By Maggie Haberman and Alan Rappeport – – – – –
Senator Bernie Sanders received the endorsement of the Communications Workers of America on Thursday, giving the Democratic presidential hopeful his biggest union nod as he heads into the homestretch before votes are cast in the nominating contests.
The 700,000-member union’s board voted to make the endorsement on Thursday. In a telephone interview before the vote was cast, Chris Shelton, the labor group’s president, said that while the union has worked with Hillary Clinton in the past, his members wanted someone who was not part of “politics as usual.” Mr. Sanders, he said, was seen as an attractive candidate for “standing up to the big banks.”
The endorsement will likely translate into grass-roots energy as opposed to television ads, Mr. Shelton said, acknowledging that Mr. Sanders has said he does not support “super PACs” (the union representing nurses has a PAC that has spent more than $550,000 in support of Mr. Sanders so far.)
But he predicted it would give Mr. Sanders a boost.
So far, Mrs. Clinton has picked up a majority of the major labor support, getting the backing of the two biggest teachers’ unions, as well as the American Federation of State, City and Municipal Employees, and S.E.I.U.
Polls continue to show Mrs. Clinton ahead in Iowa. In New Hampshire, Mr. Sanders’s neighbor state, it appears to be a closer contest.
Mr. Sanders welcomed news of the union’s backing.
“Brothers and sisters, let me thank the 700,000 members of the Communications Workers of America for their strong support,” Mr. Sanders said in a statement. “For decades you’ve been fighting for the rights of working families and I’m so proud today to be with you in that fight.”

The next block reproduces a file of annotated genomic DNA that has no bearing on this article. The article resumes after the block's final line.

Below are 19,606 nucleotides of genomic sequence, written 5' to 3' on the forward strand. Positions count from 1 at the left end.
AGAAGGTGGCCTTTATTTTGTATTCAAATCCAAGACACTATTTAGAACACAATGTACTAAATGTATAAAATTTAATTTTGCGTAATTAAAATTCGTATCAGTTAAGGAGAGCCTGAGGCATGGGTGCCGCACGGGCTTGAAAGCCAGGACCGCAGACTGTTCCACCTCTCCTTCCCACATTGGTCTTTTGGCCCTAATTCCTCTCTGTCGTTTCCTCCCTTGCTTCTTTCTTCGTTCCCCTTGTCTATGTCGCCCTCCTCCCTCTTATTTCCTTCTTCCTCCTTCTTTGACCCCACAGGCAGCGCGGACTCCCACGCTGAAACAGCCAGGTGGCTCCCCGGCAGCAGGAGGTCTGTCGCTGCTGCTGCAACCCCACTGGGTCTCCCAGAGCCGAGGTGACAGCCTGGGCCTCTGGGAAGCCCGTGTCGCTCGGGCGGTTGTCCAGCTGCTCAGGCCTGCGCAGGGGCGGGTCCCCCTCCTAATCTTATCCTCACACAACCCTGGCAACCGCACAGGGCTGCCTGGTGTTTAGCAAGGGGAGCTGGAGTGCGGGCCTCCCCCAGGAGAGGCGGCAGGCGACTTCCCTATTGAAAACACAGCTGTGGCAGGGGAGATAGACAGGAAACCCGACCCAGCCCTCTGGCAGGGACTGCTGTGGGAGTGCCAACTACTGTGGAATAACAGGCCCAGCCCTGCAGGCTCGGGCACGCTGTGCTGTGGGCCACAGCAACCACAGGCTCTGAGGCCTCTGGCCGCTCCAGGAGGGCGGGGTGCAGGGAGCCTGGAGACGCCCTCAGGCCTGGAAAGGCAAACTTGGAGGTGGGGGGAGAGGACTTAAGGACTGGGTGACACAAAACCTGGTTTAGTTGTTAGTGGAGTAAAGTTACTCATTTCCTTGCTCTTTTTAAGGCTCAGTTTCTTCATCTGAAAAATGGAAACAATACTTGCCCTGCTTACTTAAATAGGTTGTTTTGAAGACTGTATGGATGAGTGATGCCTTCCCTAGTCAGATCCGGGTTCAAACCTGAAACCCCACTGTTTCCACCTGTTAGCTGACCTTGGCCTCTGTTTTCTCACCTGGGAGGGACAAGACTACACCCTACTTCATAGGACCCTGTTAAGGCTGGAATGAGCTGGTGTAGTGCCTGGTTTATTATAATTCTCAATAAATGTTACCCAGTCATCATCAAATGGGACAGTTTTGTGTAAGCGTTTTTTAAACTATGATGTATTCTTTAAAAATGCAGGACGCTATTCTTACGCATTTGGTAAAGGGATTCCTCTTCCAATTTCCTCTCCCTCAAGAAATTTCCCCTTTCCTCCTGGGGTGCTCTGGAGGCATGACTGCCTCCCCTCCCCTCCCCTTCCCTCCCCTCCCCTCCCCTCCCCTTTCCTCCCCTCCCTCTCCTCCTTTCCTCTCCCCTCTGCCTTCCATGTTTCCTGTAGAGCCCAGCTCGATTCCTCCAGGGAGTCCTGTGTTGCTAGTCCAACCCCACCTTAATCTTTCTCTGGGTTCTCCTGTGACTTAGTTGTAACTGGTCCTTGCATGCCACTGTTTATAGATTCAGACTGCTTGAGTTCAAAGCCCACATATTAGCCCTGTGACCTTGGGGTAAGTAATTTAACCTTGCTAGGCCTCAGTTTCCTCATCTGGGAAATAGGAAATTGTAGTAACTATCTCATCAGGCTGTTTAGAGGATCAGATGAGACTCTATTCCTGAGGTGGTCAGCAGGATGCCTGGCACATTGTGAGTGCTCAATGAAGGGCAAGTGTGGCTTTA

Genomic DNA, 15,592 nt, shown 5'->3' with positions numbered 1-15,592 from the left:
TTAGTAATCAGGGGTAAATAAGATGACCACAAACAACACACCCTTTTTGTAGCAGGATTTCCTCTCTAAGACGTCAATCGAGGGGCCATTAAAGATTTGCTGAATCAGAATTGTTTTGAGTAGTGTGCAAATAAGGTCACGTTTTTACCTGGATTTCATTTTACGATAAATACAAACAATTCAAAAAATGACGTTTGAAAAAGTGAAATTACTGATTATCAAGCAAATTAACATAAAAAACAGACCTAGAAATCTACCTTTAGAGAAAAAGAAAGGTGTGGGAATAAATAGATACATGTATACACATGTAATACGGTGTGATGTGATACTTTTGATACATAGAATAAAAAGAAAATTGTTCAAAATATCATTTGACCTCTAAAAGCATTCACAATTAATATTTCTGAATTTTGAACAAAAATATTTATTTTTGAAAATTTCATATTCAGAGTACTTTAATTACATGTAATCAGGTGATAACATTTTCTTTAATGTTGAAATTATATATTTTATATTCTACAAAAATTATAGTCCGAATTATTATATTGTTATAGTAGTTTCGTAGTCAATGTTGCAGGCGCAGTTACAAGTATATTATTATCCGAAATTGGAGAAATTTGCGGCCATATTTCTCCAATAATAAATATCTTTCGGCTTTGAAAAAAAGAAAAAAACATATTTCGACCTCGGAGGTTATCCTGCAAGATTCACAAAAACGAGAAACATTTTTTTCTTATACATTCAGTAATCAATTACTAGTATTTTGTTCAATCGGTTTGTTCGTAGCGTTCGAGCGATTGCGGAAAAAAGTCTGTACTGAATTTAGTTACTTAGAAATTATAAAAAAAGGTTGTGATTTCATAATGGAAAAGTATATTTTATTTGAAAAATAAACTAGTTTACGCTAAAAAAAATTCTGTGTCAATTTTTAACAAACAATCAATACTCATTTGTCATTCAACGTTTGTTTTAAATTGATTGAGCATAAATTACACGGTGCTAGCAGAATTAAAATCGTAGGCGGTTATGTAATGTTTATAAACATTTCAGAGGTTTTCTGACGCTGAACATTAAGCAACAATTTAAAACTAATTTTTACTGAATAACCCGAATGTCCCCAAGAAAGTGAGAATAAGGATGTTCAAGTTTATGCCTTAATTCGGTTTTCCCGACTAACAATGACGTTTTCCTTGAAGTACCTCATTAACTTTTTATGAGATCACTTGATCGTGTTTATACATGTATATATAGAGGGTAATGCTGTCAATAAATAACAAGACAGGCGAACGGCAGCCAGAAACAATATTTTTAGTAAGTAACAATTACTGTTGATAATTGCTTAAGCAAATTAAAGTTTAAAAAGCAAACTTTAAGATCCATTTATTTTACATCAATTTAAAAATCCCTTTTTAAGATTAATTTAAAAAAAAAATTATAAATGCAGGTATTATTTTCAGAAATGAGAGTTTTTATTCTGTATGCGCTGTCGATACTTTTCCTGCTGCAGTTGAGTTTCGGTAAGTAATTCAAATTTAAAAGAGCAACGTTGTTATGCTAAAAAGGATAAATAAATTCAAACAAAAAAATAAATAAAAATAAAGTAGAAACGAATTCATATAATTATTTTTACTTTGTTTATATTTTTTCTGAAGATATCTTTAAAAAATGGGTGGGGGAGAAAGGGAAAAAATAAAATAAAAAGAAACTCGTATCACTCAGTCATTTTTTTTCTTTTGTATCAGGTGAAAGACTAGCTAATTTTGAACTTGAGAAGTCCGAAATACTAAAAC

Mr. Sanders received another resounding endorsement on Thursday, fromDemocracy for America, showing that he remains the darling of the party’s progressive wing.
Early in the year, Democracy for America and other liberal group tried to recruit Senator Elizabeth Warren into the race. After polling its members this month, Democracy for America overwhelmingly chose to back the Vermont senator.
“Bernie Sanders is an unyielding populist progressive who decisively won Democracy for America members’ first presidential primary endorsement because of his lifelong commitment to taking on income inequality and the wealthy and powerful interests who are responsible for it,” Charles Chamberlain, Democracy for America’s executive director, said in a statement.
The support comes at a trying time for Mr. Sanders, who has drawn huge crowds and has impressive fund-raising figures but still lags Mrs. Clinton in polls in Iowa and nationally. While he continues to challenge her in New Hampshire, the party’s establishment has been coalescing around Mrs. Clinton.
Democracy for America said that it will begin organizing on Mr. Sanders’s behalf in crucial primary states, but it nevertheless promised to support whoever is the nominee and to run a positive campaign.
Mr. Sanders was the choice of 89 percent of Democracy for America’s members, compared with 10 percent for Mrs. Clinton and 1 percent for Martin O’Malley, the former governor of Maryland.